Recently, someone asked me what books have shaped my life.
I rattled off what came to my head, but the question has stayed with me. This person wasn’t interested in simply what I liked; this wasn’t a question about preferences. She was asking what was important to me—what had influenced me—but I don’t really think my answer honored the question.
It’s not simply that certain books or authors have influenced my life, although it’s very true that they have. It’s the very act of reading that has shaped me—even the unhelpful stuff, the mundane, not-life-changing texts.
Reading gives me the chance to live a thousand lives in the fraction of a century that I’ve been on this planet. Reading shows me the results of various decisions, because of which I haven’t had to make the same mistake myself (although, to be sure, I’ve found plenty of other mistakes on my own). Reading puts me in the heads of other people, allowing me to step into their world and value systems and understand what informs their experiences. It shows me the way I could have been in a different life if I had taken a few different turns. At its best, reading helps me to really feel what it’s like to inhabit another body in another place at another time.
But above anything else, reading teaches me compassion.
This, of course, helps me better understand how I feel and my own particularity. But what feels more important is that reading helps me to understand the aspect of universality. We all feel sadness and joy. We are all confused and trying to make meaning of our lives and our humanity. We’re all wondering what binds us together and what sets our own lives apart.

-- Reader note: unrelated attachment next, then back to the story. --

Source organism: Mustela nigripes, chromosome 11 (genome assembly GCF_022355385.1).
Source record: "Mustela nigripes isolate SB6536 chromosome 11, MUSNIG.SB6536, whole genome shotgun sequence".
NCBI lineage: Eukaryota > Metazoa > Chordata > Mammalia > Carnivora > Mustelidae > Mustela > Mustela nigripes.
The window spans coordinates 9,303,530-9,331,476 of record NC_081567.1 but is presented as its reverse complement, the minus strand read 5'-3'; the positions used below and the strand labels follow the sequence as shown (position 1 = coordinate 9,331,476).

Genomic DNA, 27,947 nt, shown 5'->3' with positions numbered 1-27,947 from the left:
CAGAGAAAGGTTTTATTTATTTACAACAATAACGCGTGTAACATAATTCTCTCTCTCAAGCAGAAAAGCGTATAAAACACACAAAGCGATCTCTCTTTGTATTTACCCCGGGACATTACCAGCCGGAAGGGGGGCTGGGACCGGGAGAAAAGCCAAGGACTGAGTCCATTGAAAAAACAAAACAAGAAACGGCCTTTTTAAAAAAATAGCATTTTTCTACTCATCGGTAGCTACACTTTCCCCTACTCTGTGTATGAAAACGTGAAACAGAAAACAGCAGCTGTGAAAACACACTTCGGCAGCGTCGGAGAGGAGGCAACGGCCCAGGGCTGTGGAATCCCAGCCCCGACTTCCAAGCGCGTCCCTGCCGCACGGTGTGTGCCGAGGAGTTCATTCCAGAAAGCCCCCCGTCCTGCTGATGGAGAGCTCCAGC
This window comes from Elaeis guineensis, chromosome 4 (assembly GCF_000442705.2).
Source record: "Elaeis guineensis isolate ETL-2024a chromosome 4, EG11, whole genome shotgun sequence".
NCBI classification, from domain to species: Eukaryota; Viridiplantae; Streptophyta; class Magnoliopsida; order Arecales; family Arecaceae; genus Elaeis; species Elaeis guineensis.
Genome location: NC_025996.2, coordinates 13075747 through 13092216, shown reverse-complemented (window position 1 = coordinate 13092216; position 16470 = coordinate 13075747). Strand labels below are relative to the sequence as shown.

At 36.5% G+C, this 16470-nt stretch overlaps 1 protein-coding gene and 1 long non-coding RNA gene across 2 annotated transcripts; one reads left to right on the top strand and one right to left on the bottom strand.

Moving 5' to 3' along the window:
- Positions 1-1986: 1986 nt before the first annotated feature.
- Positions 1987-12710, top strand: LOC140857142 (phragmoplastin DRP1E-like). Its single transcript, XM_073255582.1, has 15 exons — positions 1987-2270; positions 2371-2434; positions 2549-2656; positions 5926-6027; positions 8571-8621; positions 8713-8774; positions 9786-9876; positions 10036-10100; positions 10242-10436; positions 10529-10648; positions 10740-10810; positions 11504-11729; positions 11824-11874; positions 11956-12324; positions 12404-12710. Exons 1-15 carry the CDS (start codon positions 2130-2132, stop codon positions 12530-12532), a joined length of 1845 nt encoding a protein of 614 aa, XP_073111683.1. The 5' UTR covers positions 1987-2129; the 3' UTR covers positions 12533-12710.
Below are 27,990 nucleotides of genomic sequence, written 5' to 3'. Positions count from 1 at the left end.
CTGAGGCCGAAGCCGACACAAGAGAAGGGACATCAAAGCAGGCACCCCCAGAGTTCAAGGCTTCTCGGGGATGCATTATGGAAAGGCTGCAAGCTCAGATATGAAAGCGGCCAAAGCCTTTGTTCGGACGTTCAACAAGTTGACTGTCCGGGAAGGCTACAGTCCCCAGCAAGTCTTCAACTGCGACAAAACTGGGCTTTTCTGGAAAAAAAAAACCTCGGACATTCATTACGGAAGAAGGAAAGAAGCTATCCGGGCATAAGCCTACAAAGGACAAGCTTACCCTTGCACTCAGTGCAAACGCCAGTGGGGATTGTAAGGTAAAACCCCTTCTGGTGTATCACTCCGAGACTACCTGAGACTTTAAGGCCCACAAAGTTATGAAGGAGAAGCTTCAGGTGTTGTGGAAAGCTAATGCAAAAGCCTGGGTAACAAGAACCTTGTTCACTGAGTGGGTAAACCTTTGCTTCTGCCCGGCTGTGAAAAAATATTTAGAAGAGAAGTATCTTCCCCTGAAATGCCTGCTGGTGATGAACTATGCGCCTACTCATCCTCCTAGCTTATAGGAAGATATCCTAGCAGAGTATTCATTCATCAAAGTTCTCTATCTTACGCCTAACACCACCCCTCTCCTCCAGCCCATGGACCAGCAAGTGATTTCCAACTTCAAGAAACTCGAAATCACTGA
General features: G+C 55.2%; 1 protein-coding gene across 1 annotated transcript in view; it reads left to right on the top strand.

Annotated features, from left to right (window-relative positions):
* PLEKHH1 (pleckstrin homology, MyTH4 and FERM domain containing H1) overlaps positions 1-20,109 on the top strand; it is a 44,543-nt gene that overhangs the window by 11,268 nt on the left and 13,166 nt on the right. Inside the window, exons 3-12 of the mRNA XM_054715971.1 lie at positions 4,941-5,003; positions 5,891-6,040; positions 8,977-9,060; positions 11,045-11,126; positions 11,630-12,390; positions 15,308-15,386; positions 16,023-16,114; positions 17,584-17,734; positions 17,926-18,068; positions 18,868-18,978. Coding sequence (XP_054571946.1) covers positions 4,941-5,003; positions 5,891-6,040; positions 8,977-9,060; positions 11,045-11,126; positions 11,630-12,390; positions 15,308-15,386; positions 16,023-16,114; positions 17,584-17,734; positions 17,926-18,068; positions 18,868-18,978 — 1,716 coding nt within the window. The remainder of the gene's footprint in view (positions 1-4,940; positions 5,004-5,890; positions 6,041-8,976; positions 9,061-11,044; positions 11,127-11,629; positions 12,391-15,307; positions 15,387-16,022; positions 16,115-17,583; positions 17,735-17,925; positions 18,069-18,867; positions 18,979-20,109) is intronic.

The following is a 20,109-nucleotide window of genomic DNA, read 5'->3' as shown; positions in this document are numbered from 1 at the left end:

And although it’s true of most writing (fiction, narratives, memoirs, and biographies are all God-breathed), this is particularly why I turn to reading First Testament scripture.
Many ask what a text written for an ancient community on the other side of the world has to do with us. Christians, too often, seem to read the texts of what they call the “Old Testament” only to demonstrate how Jesus is found in the stories. But if freed from the constraint of a “holy” pedestal, these texts are simply stories, the reading of which, like all stories, is meant to shape us. They offer glimpses into kings’ chambers and battle fields, put us in the skin of both the righteous and corrupt, and steer us toward compassion for the widow and the foreigner.
As it advises in the opening of the “secular” novel (as if there is such a thing) The Great Gatsby, “Just remember that all the people in this world haven’t had the advantages that you’ve had.” Narratives shape us by giving us entry points into otherness. They are important to us because they remind us that life isn’t an equal playing field, that there is diversity of experience, and also that there is some common thread in humanity that holds us all together.